“Dojo” means “school” in Japanese --and while every country has it’s own name for school (it’s a different word in Korean, Chinese, ect.), the important part of this statement is that your life is your school. Should you ever decide to take martial arts lessons, of any kind, I hope that you would be lucky enough to find a teacher who understands and practices the idea of my life is my dojo.
When a student is on the mat, executing punches or kicks, rolls or break-falls, leg locks or arm bars, and/or blocks and parries, all sorts of things are learned, such as the patience required to polish the maneuvers, the control you have to exercise to do it right, the teamwork it takes to participate with a your partner and classmates, and the understanding of the return one gets on effort and consistency. What a shame it would be if we failed to take those lessons “out of the dojo and into the world.”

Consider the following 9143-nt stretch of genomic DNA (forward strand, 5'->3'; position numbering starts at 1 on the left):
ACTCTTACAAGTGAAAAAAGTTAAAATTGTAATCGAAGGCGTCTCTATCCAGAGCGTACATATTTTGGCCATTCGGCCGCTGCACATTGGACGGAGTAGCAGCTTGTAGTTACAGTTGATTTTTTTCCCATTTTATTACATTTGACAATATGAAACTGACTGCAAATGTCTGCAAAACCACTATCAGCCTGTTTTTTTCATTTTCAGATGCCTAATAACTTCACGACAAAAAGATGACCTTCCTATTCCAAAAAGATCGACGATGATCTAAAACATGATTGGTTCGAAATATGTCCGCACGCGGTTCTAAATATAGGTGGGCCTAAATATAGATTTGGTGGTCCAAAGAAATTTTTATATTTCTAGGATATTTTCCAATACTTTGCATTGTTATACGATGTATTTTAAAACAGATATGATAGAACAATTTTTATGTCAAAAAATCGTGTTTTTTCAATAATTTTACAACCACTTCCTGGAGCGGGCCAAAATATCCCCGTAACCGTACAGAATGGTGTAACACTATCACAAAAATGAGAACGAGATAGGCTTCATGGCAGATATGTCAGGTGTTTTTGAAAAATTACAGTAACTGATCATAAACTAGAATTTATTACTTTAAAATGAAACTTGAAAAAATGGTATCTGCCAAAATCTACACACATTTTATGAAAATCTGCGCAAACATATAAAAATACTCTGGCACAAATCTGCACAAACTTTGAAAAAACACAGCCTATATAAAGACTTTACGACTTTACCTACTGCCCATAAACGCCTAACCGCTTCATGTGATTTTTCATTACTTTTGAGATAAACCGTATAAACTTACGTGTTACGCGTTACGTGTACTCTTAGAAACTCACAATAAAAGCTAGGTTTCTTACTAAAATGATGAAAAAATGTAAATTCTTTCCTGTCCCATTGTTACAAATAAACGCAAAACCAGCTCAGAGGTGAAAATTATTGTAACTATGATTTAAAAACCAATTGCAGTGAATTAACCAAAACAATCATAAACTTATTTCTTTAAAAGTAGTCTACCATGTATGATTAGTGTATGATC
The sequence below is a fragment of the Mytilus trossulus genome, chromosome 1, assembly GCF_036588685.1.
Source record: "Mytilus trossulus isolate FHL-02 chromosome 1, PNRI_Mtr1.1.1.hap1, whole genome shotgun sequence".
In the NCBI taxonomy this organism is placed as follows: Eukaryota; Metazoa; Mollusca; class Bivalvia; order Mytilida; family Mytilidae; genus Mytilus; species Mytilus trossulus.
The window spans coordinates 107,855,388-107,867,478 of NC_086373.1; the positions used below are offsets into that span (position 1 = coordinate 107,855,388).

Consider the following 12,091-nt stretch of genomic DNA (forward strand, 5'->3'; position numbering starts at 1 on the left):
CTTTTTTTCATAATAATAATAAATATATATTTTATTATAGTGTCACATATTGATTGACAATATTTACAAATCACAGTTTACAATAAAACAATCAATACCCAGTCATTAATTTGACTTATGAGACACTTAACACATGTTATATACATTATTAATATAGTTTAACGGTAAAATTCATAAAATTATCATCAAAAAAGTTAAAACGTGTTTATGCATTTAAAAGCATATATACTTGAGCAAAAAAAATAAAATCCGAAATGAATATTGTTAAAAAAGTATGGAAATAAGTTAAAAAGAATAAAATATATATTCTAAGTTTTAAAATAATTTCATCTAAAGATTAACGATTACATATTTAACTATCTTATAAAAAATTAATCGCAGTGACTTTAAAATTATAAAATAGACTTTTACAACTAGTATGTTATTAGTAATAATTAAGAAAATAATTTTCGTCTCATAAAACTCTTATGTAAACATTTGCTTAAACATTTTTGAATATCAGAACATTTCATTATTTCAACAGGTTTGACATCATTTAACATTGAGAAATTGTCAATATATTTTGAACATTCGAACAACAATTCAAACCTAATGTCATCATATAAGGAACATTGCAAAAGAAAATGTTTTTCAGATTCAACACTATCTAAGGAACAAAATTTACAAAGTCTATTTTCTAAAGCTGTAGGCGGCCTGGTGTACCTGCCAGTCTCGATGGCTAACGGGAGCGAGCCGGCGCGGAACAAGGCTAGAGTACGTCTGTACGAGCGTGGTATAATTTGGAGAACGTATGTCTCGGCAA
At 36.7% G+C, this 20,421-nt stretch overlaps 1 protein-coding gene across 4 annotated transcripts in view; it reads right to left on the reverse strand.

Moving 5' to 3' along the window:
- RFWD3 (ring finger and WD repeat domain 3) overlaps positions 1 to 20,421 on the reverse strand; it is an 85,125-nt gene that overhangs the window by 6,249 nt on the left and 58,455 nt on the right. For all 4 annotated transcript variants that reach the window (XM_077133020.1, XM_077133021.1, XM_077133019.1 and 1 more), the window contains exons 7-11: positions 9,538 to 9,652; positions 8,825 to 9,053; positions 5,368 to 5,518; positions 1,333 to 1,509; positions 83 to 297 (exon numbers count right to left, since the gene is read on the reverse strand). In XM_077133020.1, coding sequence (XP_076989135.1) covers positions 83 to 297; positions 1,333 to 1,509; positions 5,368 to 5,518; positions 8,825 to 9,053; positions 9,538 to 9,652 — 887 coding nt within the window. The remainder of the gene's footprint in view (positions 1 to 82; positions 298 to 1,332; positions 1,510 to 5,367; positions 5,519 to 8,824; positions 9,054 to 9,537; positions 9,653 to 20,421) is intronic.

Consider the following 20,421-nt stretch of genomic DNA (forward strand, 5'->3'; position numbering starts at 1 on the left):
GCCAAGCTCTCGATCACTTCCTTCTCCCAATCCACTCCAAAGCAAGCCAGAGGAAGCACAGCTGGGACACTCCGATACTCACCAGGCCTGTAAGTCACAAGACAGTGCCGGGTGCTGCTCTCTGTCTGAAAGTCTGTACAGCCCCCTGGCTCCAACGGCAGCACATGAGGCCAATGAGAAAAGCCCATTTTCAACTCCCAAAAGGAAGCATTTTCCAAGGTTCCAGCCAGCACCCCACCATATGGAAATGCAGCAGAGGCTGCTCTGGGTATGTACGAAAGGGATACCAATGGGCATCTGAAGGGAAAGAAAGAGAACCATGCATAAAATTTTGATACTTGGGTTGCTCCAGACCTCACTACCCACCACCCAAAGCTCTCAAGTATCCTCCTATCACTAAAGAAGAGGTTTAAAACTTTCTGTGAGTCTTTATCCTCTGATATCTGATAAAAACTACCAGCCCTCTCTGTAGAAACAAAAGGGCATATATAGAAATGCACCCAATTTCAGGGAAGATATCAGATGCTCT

The real lessons in our school, the valuable ones, are the ones we practice on the mat, but fully understand that we’re practicing for the purpose of making something in our life work better, smoother, and with more mastery. We practice what we wish to see in our lives. That’s what we know to be the most valuable aspect of what we do in our school.
By the way, if you’re not a student, but you’d like to see what it’s like to be one at Johnson's TaeKwonDo & Leadership Academy, just mention this post and we will give you a pass to come in and try a free class. Every great journey begins with some small movement in a new direction, right?
And here’s a secret: I think, “My students are my dojo.” I learn what I need to learn by helping others to do, well...all of the above.